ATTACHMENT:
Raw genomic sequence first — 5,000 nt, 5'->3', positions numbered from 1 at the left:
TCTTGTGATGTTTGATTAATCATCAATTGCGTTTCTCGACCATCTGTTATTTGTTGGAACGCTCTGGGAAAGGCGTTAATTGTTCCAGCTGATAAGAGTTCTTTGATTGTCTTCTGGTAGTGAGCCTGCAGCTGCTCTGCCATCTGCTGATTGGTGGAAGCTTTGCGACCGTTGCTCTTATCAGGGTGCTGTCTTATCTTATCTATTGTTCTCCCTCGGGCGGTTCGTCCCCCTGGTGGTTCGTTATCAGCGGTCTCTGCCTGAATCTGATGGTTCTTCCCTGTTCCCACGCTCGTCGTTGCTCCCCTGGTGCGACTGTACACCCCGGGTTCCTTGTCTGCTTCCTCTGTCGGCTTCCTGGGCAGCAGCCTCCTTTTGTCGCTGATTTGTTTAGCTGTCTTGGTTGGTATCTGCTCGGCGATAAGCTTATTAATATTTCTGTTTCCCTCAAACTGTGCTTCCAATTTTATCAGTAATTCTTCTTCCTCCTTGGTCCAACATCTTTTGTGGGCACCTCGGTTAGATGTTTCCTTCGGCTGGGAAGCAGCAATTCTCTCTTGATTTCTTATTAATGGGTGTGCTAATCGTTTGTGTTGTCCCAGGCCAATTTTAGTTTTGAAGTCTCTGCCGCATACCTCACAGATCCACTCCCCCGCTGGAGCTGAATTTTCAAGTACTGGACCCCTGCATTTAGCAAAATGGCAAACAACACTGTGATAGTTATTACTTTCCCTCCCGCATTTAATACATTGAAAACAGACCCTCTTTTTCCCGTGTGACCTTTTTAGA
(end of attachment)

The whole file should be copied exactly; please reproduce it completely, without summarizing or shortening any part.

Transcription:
Raw genomic sequence first — 5,000 nt, 5'->3', positions numbered from 1 at the left:
TCTTGTGATGTTTGATTAATCATCAATTGCGTTTCTCGACCATCTGTTATTTGTTGGAACGCTCTGGGAAAGGCGTTAATTGTTCCAGCTGATAAGAGTTCTTTGATTGTCTTCTGGTAGTGAGCCTGCAGCTGCTCTGCCATCTGCTGATTGGTGGAAGCTTTGCGACCGTTGCTCTTATCAGGGTGCTGTCTTATCTTATCTATTGTTCTCCCTCGGGCGGTTCGTCCCCCTGGTGGTTCGTTATCAGCGGTCTCTGCCTGAATCTGATGGTTCTTCCCTGTTCCCACGCTCGTCGTTGCTCCCCTGGTGCGACTGTACACCCCGGGTTCCTTGTCTGCTTCCTCTGTCGGCTTCCTGGGCAGCAGCCTCCTTTTGTCGCTGATTTGTTTAGCTGTCTTGGTTGGTATCTGCTCGGCGATAAGCTTATTAATATTTCTGTTTCCCTCAAACTGTGCTTCCAATTTTATCAGTAATTCTTCTTCCTCCTTGGTCCAACATCTTTTGTGGGCACCTCGGTTAGATGTTTCCTTCGGCTGGGAAGCAGCAATTCTCTCTTGATTTCTTATTAATGGGTGTGCTAATCGTTTGTGTTGTCCCAGGCCAATTTTAGTTTTGAAGTCTCTGCCGCATACCTCACAGATCCACTCCCCCGCTGGAGCTGAATTTTCAAGTACTGGACCCCTGCATTTAGCAAAATGGCAAACAACACTGTGATAGTTATTACTTTCCCTCCCGCATTTAATACATTGAAAACAGACCCTCTTTTTCCCGTGTGACCTTTTTAGA